Robin Ventura seemed weary of all the gooey Derek Jeter tributes that accompanied the New York Yankees captain’s visit to Chicago last month. Or maybe worn out by so many requests to ladle on some goo.
‘‘It’s not like Derek died,’’ the White Sox manager reminded us. ‘‘He’s just retiring.’’
A similar reaction seems appropriate to the announcement that the Cubs and WGN-AM (720) are ending a relationship that encompasses 90 years, exclusive and uninterrupted for the last 56.
It’s not like Cubs broadcasts are disappearing from the radio waves. They’re just moving three clicks up the dial to WBBM-AM (780).
They’re also leaving behind a ton of history, but let’s not act surprised. Dollars and cents trump tradition and nostalgia in the sports culture every time.
Pat Hughes is staying, and that’s good. With his cheerful voice, his clear, colorful call and his infectious love of the game, Hughes is a throwback to the great Jack Quinlan, who was just 38 when he died in a car accident during spring training in 1965. Quinlan was the Cubs’ radio voice for only eight seasons, but the talent, knowledge and humor he brought to the booth endear him still to geezers of my generation. ‘‘Nice play, Frank — it’s over your head. Two runs will score.’’
The Cubs were 549-707 (.429) during Quinlan’s tenure. He began the tradition of announcers outperforming the team. Hughes upholds it.
‘‘I have one year left on my contract, which WBBM is picking up,’’ Hughes said. ‘‘After that I’ll be evaluated like anybody else. I hope to stay. I feel good. I still enjoy what I do.’’
‘‘Pat’s part of the package,’’ a high-level Cubs source told me. ‘‘He’s not going anywhere.’’
As often happens these days, the Cubs are taking a PR hit for a development in which they are complicit but not solely responsible. The business side believed the in-house radio deal they were bound to as co-subsidiaries of Tribune Co. was undervalued. WGN, emerging from bankruptcy and citing plunging ratings for a crummy product, believed it was overvalued and opted out at the first opportunity. So the Cubs took their radio package to the market. They got what they wanted from CBS and its seven Chicago outlets, and WGN declined to match.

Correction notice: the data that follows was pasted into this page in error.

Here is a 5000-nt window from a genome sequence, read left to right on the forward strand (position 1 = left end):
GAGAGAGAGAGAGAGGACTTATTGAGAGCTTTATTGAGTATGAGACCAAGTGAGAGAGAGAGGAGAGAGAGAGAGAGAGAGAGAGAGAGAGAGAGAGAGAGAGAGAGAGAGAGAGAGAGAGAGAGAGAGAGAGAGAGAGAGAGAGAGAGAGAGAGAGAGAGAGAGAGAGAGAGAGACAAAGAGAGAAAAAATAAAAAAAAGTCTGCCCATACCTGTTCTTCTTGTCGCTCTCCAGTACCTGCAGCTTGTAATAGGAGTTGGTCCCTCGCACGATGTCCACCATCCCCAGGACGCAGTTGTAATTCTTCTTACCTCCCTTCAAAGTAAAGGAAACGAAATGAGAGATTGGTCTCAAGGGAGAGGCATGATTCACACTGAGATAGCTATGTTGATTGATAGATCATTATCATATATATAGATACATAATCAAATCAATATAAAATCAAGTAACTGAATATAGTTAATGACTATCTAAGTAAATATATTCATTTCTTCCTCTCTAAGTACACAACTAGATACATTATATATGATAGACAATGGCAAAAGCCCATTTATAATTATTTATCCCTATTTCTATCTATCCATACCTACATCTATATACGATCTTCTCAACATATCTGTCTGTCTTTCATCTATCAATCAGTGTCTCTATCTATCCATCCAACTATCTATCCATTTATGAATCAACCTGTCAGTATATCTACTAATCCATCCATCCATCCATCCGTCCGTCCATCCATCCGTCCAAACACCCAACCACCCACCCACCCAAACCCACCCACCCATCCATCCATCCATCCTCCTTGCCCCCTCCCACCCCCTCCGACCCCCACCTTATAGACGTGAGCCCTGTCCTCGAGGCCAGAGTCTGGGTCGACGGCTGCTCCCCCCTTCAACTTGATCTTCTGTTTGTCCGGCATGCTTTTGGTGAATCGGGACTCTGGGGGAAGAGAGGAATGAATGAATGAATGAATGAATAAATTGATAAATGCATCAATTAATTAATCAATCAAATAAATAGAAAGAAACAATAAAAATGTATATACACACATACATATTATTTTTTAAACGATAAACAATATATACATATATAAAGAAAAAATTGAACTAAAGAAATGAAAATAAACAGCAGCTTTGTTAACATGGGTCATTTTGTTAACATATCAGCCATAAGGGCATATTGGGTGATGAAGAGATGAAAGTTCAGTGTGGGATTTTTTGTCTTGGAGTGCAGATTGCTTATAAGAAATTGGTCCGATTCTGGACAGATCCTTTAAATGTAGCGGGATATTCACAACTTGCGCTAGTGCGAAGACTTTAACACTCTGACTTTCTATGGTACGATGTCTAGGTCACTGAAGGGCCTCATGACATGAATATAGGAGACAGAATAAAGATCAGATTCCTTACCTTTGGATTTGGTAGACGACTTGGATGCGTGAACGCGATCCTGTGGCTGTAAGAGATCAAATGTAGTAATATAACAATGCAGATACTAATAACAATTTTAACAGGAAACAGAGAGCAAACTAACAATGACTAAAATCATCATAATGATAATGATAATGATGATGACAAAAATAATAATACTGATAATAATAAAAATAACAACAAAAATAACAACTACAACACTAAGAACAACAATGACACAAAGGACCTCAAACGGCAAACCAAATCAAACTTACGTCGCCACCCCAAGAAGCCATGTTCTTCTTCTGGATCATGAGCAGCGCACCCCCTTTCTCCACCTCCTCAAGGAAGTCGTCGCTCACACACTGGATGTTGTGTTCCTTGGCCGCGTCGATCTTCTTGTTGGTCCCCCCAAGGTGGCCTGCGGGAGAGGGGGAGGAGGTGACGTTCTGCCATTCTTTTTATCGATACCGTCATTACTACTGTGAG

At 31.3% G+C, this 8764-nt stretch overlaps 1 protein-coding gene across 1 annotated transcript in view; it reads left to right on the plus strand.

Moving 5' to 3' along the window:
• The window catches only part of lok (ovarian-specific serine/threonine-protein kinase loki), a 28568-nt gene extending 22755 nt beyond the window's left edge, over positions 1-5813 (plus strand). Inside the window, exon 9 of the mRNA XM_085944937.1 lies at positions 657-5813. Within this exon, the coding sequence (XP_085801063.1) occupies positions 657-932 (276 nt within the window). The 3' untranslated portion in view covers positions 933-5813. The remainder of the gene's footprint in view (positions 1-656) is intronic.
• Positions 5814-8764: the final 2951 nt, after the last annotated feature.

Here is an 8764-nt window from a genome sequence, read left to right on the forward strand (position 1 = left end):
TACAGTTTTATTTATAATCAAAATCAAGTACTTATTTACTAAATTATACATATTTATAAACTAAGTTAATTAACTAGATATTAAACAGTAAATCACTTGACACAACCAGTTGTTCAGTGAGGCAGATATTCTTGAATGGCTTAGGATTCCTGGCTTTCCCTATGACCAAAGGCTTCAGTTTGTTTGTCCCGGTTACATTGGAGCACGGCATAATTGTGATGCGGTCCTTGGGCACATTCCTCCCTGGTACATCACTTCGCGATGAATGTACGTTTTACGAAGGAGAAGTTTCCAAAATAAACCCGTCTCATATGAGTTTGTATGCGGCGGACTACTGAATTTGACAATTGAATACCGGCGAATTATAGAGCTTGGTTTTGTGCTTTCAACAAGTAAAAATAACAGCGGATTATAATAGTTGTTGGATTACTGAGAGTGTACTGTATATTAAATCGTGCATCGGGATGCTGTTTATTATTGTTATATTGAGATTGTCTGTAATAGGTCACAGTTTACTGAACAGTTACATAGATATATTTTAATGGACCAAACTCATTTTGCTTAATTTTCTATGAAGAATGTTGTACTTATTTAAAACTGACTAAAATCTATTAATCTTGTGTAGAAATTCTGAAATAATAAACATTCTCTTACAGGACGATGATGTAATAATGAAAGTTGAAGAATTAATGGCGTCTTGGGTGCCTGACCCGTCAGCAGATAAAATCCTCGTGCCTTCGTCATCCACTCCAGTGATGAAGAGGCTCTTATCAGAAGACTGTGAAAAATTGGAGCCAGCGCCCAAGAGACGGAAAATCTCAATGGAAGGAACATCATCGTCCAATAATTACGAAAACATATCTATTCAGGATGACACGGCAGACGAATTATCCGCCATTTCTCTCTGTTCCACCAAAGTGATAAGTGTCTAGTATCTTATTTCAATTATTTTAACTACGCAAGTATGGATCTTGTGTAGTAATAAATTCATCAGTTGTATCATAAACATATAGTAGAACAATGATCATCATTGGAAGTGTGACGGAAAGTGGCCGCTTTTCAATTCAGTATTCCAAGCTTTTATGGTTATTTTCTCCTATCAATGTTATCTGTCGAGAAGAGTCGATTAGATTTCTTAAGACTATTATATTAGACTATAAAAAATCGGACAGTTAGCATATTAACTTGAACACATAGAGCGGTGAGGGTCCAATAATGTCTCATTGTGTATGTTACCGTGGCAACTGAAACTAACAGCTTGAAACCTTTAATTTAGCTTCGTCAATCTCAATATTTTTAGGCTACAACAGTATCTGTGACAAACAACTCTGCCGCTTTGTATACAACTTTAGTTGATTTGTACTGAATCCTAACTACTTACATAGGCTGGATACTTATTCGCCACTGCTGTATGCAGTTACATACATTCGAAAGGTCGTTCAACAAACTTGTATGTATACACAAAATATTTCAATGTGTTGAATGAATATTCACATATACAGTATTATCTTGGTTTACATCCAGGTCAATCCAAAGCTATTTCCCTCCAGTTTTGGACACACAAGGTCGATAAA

‘‘It’s difficult to depart from such a historic brand,’’ said Crane Kenney, the Cubs’ president of business operations, ‘‘and we are protective of our iconic elements. But we’re not going to be held back by them.’’
They shouldn’t be. But it’s almost impossible to think of WGN and the Cubs as one without the other. It’s sort of like State without Madison or government without corruption or streets without potholes.
The effect on the two stations could be transformative. Sports in general and the Cubs in particular are symbolic of WGN’s culture — ‘‘The Cubs play here’’ is heard more than any other station promo. Upon taking over management of the Blackhawks, John McDonough moved quickly to align with WGN. A Hawks convoy scoots past its downtown studio in the snappy skating-through-town video that precedes every home game. Station personalities taking part in the pregame show before Game 7 of the conference final chattered as if they’d be manning coach Joel Quenneville’s fifth line.
WGN retains the Hawks and Northwestern football/basketball, but that’s pretty light inventory for an outlet whose identity has long been linked to sports.
WBBM, meanwhile, consigns more news to the FM side to add sports. It already owned the heavyweight champion of local properties in the Bears, and now it has cornered the baseball market with the Cubs on WBBM complementing the White Sox on WSCR, a fellow CBS affiliate.
Television is the next shoe to drop, and the thud will be much louder. Self-controlled cable packages are the current Big Thing in baseball — they draw revenue from subscriber fees as well as advertising, creating enough income to cover mega-contracts for the likes of Zack Greinke, Josh Hamilton and Albert Pujols. Radio is a bench player in that game, but nobody was acknowledging it in the euphoria over the WBBM deal.
‘‘I’ve spent most of my career in Chicago, and I never thought the Cubs would be available in my lifetime,’’ said Rod Zimmerman, senior vice president of CBS Radio Chicago. ‘‘It’s exclusive, marquee, ocean-front property that’s hard to come by in the radio business.’’
It also looks like Hurricane Sandy just blew through — the Cubs are 222-325 (.406) under Ricketts family ownership. We keep hearing that repairs are under way.